Romans 3:8 And not rather, (as we be slanderously reported, and as some affirm that we say,) Let us do evil, that good may come? whose damnation is just.
Paul did not believe that we should do evil that good may come. Those who so accused him were slandering him. What passage of Scripture would teach that the end justifies the means? Surely we ought to be able to find the idea taught in Scripture if it is correct? Where is it taught?
The problem with this idea is that is simply one way to justify doing things differently from what God said to do. Matthew 15:9,13 – We must not serve God according to human doctrine. Such practices make worship vain; they are plants God did not plant and will be rooted up. But note that doctrine is human if it differs in any way from what God, whether in the end of the means. If God tells us what work to do and we do different work, we are following human teaching. Likewise, if God tells us what means to use to do the work but we use a different means, we are still following human teaching. Galatians 1:8,9 – If we preach a different gospel we are accursed.
But if what we justify using a different means from what God’s word says to use, we are teaching differently from what the gospel says, just the same as if we pursue a different goal from what He said. 2 John 9 – People who do not abide in Jesus’ teaching, do not have God. To have the Father and Son we must abide in Jesus’ teaching. But if Jesus’ teaching specifies what means we should use as well as what end we should pursue, then to pursue a different end or a different means is to fail to abide in His preaching. Colossians 3:17 – Whatever we do in word or deed must be done in Jesus’ name – by His authority. But “whatever we do” would include the means as well as the ends we pursue. All must fit what He instructs in His word.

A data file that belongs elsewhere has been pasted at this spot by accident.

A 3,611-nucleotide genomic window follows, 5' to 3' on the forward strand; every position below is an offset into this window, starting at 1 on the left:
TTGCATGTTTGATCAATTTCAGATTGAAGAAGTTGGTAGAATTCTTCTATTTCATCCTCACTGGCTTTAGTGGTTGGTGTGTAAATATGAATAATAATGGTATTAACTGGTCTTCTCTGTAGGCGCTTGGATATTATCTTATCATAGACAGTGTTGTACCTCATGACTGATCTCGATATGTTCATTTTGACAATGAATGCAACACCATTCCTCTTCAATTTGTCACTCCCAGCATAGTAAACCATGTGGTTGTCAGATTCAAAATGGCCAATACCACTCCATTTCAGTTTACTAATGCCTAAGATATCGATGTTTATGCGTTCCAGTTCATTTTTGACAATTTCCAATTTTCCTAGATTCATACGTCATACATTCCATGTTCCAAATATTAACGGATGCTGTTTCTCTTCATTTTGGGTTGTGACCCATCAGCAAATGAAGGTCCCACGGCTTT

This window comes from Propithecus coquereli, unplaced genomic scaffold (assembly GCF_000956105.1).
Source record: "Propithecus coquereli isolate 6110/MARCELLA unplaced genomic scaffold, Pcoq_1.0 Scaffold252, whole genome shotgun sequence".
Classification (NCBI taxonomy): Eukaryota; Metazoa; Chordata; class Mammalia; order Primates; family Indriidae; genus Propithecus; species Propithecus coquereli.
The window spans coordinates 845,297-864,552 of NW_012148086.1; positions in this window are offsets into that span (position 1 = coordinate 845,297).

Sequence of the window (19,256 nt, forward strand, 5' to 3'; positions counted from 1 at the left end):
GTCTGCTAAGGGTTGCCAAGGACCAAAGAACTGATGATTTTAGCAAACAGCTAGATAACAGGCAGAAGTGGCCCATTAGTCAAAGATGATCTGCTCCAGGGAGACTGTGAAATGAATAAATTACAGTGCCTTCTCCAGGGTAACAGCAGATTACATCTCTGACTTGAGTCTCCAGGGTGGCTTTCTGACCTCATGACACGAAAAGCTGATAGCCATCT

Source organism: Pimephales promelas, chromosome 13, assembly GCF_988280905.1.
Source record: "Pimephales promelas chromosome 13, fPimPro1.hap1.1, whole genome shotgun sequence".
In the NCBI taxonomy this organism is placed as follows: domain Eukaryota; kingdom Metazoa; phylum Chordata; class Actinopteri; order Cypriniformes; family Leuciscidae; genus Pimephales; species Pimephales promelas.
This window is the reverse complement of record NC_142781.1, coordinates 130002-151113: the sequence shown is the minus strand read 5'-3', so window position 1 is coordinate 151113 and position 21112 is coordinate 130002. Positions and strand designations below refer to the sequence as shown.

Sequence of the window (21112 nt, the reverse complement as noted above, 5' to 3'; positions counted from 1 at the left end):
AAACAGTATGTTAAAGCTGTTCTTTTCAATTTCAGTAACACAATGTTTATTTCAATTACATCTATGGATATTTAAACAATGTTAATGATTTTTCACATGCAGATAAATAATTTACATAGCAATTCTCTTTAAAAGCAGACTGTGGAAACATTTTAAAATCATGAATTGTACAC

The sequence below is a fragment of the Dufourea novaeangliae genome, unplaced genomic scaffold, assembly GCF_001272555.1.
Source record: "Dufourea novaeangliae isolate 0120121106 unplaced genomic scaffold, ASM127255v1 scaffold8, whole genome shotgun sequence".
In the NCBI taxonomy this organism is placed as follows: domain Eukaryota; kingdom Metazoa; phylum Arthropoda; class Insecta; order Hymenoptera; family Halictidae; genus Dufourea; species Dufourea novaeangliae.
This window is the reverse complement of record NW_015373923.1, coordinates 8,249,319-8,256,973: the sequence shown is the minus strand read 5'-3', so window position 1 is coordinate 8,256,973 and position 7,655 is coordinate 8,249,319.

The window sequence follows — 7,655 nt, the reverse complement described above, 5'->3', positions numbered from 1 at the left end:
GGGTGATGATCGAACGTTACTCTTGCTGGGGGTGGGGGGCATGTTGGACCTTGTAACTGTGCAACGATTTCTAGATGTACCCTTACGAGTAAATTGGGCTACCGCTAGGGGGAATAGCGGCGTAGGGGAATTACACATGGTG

Acts 3:22,23 – We must hearken to Jesus in all things He teaches or be destroyed. When God’s teaching specifies the means to a goal, we have no right to change what He said. We must obey what He says both about the goal and about the means to the goal. [Matthew 28:20] Note that, if God gives a goal but gives no guidelines regarding the means, then any morally upright means would be justified. We have a name for this. We call it “general authority.” Genesis 6:14 – God told Noah to make an ark but gave no specifics about how to haul the wood or how to cut it to the proper size. So had Noah used a saw to cut the wood or a cart to haul it, he would have been doing right. The end would authorize the means since God did not specify the means. But this is not what people mean when they talk about “the end justifies the means.” When God specifies the means we should use to achieve a goal, then using other means would constitute disobedience.
This is the problem with Situation Ethics or “the end justifies the means”: People seek to use some admirable goal to justify doing some act differently from what God has commanded. Genesis 6:14 – God told Noah to make the ark of gopher wood. God specified, not just the end (the ark), but also the material to use. Had Noah used a different substance, He would have disobeyed God. “The end justifies the means” would argue it makes no difference what material is used as long as it accomplished the goal of making an ark to spare the people and animals.
Genesis 6:22 – Noah did according to all that God commanded Him: that would include the means and the end. Noah not only built an ark, but he also used the material God commanded. So when God teaches us an end to achieve and a means to use to achieve it, obedience requires us to respect both the means and the end. The born-again should be taught to observe all things that Jesus commands, not just part of it.